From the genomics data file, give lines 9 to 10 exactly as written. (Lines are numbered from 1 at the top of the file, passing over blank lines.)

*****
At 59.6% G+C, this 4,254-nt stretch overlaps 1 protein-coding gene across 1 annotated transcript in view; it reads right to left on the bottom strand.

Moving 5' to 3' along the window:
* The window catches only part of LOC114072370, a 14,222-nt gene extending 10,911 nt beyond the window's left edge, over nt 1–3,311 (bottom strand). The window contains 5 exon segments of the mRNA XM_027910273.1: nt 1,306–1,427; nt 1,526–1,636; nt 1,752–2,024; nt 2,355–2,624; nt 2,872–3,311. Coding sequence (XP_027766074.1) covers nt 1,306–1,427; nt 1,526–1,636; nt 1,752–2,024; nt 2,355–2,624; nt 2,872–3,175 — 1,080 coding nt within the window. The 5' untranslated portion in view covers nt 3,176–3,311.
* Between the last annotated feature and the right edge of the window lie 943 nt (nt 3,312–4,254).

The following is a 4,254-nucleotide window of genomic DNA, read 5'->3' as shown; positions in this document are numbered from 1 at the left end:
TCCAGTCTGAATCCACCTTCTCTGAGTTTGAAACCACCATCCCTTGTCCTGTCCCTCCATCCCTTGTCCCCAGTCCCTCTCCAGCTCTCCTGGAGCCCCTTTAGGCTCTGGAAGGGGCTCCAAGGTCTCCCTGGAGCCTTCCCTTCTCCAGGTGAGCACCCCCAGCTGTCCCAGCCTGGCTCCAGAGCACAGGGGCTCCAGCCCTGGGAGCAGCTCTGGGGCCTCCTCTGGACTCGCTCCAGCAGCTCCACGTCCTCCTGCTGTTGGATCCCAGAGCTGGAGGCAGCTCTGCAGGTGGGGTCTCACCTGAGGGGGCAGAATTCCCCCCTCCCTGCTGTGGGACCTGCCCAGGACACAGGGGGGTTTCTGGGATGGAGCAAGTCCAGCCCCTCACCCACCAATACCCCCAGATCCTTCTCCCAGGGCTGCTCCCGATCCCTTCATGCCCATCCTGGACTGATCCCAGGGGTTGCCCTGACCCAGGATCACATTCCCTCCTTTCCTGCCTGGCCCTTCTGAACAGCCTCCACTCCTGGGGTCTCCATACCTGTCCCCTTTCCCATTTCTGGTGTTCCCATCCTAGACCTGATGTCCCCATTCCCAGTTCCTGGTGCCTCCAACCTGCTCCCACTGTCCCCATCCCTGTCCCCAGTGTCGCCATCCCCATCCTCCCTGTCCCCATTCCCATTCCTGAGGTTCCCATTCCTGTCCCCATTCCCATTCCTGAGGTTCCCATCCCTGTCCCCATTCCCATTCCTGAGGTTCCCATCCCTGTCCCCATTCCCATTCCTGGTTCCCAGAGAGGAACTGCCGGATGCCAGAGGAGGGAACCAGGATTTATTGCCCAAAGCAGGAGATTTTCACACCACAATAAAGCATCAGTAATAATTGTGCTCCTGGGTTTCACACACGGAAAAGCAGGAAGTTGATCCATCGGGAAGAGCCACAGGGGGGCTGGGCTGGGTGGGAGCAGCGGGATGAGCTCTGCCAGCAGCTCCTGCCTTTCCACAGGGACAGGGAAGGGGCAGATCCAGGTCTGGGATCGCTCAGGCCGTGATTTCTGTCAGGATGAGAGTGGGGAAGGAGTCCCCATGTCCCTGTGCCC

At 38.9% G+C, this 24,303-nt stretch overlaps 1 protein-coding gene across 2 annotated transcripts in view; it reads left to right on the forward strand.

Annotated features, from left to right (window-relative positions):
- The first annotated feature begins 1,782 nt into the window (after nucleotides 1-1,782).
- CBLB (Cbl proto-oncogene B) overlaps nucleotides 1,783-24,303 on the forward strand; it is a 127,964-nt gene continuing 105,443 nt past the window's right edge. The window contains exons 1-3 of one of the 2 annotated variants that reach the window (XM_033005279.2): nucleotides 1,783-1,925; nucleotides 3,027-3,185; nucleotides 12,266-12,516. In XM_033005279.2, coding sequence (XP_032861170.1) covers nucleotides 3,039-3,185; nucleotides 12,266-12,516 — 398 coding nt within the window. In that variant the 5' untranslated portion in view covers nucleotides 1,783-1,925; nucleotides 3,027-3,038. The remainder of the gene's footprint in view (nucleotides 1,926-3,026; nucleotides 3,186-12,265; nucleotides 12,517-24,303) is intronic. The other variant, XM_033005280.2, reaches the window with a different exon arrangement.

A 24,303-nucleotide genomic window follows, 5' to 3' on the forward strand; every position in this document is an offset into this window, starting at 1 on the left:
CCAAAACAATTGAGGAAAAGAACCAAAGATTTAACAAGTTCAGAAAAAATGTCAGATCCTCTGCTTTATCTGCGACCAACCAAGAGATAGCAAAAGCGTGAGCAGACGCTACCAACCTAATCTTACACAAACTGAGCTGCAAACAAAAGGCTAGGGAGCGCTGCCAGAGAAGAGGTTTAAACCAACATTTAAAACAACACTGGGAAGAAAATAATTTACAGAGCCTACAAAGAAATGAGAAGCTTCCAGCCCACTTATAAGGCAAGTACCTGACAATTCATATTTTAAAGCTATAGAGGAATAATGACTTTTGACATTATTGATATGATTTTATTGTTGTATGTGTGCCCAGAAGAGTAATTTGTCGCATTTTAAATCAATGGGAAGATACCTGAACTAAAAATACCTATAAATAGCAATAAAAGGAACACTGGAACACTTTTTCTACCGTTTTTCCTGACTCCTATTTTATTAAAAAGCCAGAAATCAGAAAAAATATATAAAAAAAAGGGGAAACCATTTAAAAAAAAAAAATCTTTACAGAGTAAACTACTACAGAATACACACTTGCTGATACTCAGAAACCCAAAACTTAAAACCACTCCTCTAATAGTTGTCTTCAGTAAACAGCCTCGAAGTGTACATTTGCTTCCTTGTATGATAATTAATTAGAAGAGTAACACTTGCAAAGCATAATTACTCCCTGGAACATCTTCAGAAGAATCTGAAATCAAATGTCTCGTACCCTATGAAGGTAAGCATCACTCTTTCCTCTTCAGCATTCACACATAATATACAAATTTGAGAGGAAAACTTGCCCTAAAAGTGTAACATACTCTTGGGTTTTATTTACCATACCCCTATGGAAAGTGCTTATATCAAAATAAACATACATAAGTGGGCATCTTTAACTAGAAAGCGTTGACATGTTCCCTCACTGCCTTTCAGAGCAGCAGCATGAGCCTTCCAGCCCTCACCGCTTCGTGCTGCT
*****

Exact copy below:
- The first annotated feature begins 1,782 nt into the window (after nucleotides 1-1,782).
- CBLB (Cbl proto-oncogene B) overlaps nucleotides 1,783-24,303 on the forward strand; it is a 127,964-nt gene continuing 105,443 nt past the window's right edge. The window contains exons 1-3 of one of the 2 annotated variants that reach the window (XM_033005279.2): nucleotides 1,783-1,925; nucleotides 3,027-3,185; nucleotides 12,266-12,516. In XM_033005279.2, coding sequence (XP_032861170.1) covers nucleotides 3,039-3,185; nucleotides 12,266-12,516 — 398 coding nt within the window. In that variant the 5' untranslated portion in view covers nucleotides 1,783-1,925; nucleotides 3,027-3,038. The remainder of the gene's footprint in view (nucleotides 1,926-3,026; nucleotides 3,186-12,265; nucleotides 12,517-24,303) is intronic. The other variant, XM_033005280.2, reaches the window with a different exon arrangement.